The extent to which the presence of wood decay fungi in standing trees is underestimated when diagnosis is based on the visual inspection of trees was studied and whether the rate of underestimation may vary depending on the environmental context (urban vs. forest sites) and the fungal species was tested. A total of 903 broadleaf and conifer standing trees were inspected for the presence of fruiting bodies or other signs, and sampled through a drill-based technique. Multiplex PCRs were used to analyse wood samples. Trees with emerging fruiting bodies ranged from 0% to 11.6% depending on site. However, when analysed through molecular methods, the rate of infected trees raised to 15.7% to 58.0%. On average, visual inspection of trees underestimated more than 90% of infected trees compared to molecular methods in both environmental contexts. Higher rates of underestimation were observed for Armillaria spp., Heterobasidion spp. and Phaeolus schweinitzii, while lower rates (<80%) for Ganoderma spp. and Perenniporia fraxinea. The range of variation of the underestimation rate was limited; therefore, 90% underestimation may be used for estimating trees infected by wood decay fungi based on the frequency of fruiting bodies and other signs.

Comparing visual inspection of trees and molecular analysis of internal wood tissues for the diagnosis of wood decay fungi

GIORDANO, LUANA;SILLO, FABIANO;GUGLIELMO, FABIO;GONTHIER, Paolo
2015

Abstract

The extent to which the presence of wood decay fungi in standing trees is underestimated when diagnosis is based on the visual inspection of trees was studied and whether the rate of underestimation may vary depending on the environmental context (urban vs. forest sites) and the fungal species was tested. A total of 903 broadleaf and conifer standing trees were inspected for the presence of fruiting bodies or other signs, and sampled through a drill-based technique. Multiplex PCRs were used to analyse wood samples. Trees with emerging fruiting bodies ranged from 0% to 11.6% depending on site. However, when analysed through molecular methods, the rate of infected trees raised to 15.7% to 58.0%. On average, visual inspection of trees underestimated more than 90% of infected trees compared to molecular methods in both environmental contexts. Higher rates of underestimation were observed for Armillaria spp., Heterobasidion spp. and Phaeolus schweinitzii, while lower rates (<80%) for Ganoderma spp. and Perenniporia fraxinea. The range of variation of the underestimation rate was limited; therefore, 90% underestimation may be used for estimating trees infected by wood decay fungi based on the frequency of fruiting bodies and other signs.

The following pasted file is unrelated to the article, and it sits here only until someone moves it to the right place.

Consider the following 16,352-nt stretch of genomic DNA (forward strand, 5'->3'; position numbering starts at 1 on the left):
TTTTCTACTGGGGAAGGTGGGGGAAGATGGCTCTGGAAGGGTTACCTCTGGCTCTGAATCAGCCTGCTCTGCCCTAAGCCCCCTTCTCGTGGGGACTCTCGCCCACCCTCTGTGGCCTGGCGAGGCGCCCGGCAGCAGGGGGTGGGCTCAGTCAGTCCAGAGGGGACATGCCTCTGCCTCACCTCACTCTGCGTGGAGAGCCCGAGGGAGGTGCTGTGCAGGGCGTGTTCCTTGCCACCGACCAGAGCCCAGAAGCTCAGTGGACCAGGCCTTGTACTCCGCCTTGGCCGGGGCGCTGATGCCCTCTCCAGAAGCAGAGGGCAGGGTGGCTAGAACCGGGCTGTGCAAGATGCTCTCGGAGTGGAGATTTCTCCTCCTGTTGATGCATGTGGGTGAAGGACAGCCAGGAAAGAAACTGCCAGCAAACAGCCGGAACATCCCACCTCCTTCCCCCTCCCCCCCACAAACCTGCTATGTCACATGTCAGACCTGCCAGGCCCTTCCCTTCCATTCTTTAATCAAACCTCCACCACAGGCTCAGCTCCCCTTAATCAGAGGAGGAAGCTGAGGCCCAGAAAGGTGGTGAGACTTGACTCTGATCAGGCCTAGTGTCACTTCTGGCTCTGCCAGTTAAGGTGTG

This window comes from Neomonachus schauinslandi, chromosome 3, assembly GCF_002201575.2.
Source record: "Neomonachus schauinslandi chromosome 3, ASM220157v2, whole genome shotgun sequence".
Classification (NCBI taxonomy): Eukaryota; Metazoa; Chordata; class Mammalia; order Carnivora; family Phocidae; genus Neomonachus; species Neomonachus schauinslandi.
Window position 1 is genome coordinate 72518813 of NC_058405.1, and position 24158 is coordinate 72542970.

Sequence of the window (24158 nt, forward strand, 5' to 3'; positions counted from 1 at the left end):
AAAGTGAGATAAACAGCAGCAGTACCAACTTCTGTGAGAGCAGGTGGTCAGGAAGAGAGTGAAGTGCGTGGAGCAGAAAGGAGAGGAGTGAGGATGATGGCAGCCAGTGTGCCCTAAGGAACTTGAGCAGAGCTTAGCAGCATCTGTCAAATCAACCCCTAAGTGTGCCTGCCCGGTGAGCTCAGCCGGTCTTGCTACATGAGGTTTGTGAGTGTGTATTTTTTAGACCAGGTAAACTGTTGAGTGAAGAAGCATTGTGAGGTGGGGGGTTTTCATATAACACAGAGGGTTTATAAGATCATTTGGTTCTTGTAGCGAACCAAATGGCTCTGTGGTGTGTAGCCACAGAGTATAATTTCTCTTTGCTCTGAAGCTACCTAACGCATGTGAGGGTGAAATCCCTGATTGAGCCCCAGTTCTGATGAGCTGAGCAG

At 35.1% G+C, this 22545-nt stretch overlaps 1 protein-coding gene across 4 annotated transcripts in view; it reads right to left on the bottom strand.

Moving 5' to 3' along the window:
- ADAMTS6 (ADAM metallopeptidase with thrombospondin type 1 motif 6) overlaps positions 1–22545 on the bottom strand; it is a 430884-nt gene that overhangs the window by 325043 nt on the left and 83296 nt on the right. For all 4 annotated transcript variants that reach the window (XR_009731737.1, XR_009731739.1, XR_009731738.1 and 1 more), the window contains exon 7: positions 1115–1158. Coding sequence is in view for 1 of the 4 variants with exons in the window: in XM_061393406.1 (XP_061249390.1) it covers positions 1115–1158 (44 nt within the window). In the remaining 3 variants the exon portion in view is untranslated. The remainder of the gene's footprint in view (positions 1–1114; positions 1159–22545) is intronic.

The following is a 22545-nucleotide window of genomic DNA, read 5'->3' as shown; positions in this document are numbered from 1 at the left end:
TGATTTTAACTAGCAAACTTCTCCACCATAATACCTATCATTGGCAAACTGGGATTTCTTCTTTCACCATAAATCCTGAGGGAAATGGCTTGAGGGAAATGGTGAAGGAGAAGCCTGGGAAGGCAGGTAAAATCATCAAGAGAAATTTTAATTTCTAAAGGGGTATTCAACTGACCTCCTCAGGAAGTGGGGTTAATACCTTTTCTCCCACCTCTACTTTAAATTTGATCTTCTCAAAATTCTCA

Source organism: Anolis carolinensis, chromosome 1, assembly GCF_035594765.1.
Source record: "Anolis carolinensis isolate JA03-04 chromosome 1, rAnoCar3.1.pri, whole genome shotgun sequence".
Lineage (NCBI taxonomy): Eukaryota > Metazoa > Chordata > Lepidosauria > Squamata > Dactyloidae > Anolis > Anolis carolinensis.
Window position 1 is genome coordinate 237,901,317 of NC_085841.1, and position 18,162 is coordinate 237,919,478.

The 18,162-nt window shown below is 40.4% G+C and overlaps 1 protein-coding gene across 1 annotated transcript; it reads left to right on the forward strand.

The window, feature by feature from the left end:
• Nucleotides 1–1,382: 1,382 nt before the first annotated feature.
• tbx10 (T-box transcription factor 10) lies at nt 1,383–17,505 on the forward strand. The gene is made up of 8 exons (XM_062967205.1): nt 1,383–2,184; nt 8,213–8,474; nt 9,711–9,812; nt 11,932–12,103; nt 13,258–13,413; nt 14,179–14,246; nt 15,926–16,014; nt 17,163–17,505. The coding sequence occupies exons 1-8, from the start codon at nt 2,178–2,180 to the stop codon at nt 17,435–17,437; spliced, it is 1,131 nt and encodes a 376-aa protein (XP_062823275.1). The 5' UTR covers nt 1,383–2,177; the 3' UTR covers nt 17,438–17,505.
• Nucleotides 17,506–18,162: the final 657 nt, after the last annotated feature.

FORESTRY
88
4
465
470
http://forestry.oxfordjournals.org/content/88/4/465.full
Forestry, wood decay fungi, diagnosis, molecular detection
Luana, Giordano; Fabiano, Sillo; Fabio, Guglielmo; Paolo, Gonthier
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Utilizza questo identificativo per citare o creare un link a questo documento: http://hdl.handle.net/2318/1530084
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